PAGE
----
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This appeals arose from a dispute over whether application of the Massachusetts Earned Sick Time Law (MESTL), 2014 Mass. Legit. Serv. ch. 505 (West), to interstate rail carriers that employ workers in Massachusetts is preempted by the Railroad Unemployment Insurance Act (RUIA), 45 U.S.C. 351-369. The First Circuit affirmed in part and vacated in part the judgment of the district court, holding that the RUIA, preempts some parts of the MESTL as applied to employees of interstate rail carriers. However, this case must be remanded to determine whether other parts of the MESTL that are not within the preemptive reach of the RUIA and are not otherwise preempted by other federal law might still be applied to interstate rail carriers. View "CSX Transportation, Inc. v. Healey" on Justia Law

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The First Circuit denied Petitioner’s petition for review of the Board of Immigration Appeals’ (BIA) decision affirming the Immigration Judge’s (IJ) denial of her application for withholding of removal. Petitioner, a native and citizen of Guatemala, was charged with removability. Petitioner conceded removability but then applied for withholding of removal and for protection under the Convention Against Torture (CAT). The IJ denied relief, and the BIA affirmed, concluding that Petitioner did not establish that she would likely be harmed by criminal gangs in Guatemala based upon an enumerated ground. Petitioner contested only the BIA’s ruling affirming the denial of her request for withholding of removal. The First Circuit held that there was substantial evidence to support the BIA’s findings. View "Marroquin-Rivera v. Sessions" on Justia Law

Posted in: Immigration Law

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The First Circuit affirmed Defendant’s sentence of sixty months’ imprisonment. After a jury trial, Defendant was convicted of possession with intent to distribute marijuana and possession with intent to distribute cocaine. The district court made a guidelines calculation that, in accordance with the pre-sentence investigation report, yielded a recommended sentencing range of twelve to eighteen months’ imprisonment. The court then imposed a variant sentence of sixty months’ imprisonment, basing forty-two months on Defendant’s firearms-related conduct. The First Circuit affirmed, holding that there was no clear or obvious error in the district court’s decision not to apply a two-level firearms enhancement and to impose a variant sentence of sixty months. View "United States v. Torres-Figueroa" on Justia Law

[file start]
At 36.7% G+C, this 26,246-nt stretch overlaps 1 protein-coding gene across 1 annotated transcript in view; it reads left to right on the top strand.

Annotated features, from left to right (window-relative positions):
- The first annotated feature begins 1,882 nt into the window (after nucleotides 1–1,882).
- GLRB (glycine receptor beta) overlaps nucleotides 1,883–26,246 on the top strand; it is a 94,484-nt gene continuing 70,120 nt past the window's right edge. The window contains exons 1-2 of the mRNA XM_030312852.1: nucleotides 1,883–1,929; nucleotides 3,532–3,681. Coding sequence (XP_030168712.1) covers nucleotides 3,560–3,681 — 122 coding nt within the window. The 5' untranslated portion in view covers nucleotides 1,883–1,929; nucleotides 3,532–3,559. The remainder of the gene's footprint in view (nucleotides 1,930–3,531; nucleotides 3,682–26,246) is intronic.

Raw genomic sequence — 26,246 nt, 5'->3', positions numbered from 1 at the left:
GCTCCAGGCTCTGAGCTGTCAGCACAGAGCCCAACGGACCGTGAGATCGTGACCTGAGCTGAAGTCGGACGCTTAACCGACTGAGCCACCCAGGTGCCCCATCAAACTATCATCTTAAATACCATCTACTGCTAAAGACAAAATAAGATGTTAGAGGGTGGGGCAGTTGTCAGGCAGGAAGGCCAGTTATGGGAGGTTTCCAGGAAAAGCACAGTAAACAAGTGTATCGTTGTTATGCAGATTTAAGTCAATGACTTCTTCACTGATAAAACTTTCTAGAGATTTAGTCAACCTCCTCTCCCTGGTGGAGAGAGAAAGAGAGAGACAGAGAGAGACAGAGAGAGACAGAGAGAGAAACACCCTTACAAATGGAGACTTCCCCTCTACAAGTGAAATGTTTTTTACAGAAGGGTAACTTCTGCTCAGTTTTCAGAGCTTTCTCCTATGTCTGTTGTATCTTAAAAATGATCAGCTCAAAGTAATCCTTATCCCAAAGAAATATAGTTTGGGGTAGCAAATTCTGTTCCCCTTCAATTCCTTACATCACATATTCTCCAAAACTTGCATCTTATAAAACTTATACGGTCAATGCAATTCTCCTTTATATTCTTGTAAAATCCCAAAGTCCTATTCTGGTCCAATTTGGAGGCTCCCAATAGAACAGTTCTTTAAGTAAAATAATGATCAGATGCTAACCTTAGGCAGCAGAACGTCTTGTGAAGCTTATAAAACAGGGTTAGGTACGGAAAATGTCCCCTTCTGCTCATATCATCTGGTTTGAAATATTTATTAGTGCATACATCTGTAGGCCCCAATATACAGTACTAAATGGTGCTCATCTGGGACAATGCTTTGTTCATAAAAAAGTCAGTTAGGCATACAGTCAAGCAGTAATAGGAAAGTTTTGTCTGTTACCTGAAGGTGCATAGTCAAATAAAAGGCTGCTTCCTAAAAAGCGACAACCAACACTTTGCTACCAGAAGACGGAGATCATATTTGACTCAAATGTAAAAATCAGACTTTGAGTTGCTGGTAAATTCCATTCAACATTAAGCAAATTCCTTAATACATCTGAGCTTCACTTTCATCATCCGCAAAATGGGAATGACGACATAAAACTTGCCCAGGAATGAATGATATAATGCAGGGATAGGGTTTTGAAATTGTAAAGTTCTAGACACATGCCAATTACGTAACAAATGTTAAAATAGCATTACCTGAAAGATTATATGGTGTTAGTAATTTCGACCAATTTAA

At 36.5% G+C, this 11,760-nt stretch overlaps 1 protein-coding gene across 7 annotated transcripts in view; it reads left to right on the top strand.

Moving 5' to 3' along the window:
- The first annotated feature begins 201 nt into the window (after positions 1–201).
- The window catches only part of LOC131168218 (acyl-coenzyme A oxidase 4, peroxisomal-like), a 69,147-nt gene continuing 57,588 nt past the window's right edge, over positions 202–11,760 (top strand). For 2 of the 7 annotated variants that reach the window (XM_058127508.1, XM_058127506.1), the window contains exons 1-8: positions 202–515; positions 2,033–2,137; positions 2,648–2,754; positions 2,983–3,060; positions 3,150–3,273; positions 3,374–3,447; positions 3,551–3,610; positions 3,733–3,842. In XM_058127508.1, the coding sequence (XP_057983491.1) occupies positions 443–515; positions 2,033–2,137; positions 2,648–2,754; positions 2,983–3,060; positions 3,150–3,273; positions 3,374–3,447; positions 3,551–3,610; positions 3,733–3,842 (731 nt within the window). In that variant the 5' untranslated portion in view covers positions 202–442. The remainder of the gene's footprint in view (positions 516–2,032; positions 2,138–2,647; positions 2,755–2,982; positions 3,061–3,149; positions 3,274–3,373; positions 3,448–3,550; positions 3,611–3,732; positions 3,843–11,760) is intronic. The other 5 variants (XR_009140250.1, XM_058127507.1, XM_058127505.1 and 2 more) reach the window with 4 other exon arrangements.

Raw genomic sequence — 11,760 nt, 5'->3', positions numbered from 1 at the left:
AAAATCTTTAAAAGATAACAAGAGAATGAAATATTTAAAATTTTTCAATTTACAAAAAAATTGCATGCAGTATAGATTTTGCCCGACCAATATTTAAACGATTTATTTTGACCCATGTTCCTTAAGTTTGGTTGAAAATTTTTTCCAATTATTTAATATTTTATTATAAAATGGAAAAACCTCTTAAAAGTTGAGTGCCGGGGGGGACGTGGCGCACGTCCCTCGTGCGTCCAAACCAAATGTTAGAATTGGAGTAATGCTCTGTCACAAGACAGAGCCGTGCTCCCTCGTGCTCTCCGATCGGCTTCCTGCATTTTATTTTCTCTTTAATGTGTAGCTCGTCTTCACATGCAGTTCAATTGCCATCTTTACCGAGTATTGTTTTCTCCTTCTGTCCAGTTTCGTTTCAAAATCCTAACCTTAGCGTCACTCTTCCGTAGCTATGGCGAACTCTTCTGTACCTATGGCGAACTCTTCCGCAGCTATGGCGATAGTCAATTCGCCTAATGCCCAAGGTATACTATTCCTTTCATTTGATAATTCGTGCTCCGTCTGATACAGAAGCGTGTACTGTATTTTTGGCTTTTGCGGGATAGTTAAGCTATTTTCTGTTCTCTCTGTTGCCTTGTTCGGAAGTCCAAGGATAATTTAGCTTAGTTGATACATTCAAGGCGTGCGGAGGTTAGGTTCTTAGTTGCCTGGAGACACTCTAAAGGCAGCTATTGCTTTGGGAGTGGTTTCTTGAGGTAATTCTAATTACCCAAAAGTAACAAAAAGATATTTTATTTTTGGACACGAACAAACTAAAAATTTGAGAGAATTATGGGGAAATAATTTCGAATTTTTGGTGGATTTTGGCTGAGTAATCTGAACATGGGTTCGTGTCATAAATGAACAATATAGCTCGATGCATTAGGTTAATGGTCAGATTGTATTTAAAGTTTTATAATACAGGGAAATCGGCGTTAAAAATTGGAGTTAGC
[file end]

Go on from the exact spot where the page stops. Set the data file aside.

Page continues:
Posted in: Criminal Law

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Defendant was convicted of violating Maine’s assault statute. The court of appeals vacated Defendant’s conviction and remanded for further proceedings. On remand, the district court dismissed the indictment. The government appealed the dismissal. While the appeal was pending, the First Circuit issued its decision in United States v. Voisine, which the Supreme Court affirmed. See Voisine v. United States, 579 U.S. __ (2016). The First Circuit reversed the decision below and ordered the indictment reinstated in light of Voisine, which made it clear that Defendant’s original conviction was proper. The court then remanded the case for reentry of the judgment of conviction and the sentence, albeit with leave for Defendant to proceed with a previously preserved challenge to his sentence. View "United States v. Carter" on Justia Law

Posted in: Criminal Law

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The First Circuit affirmed Defendant’s conviction of possession of a firearm in furtherance of a drug trafficking crime, holding that the district court did not err, much less commit plain error, in accepting Defendant’s guilty plea. Pursuant to a plea agreement, Defendant pleaded guilty to a one-count information charging him with possession of a firearm in furtherance of a drug trafficking crime. Consistent with the terms of the plea agreement, the district court imposed a sentence of eight years’ imprisonment. The First Circuit held (1) there was no error in the district court’s acceptance of Defendant’s guilty plea; and (2) even if Defendant established that an error occurred, in light of the strength of the government’s evidence and the substantial benefit Defendant received by pleading guilty, Defendant could not demonstrate a reasonable probability that he would not have pled guilty but for the purported error. View "United States v. Diaz-Concepcion" on Justia Law

Posted in: Criminal Law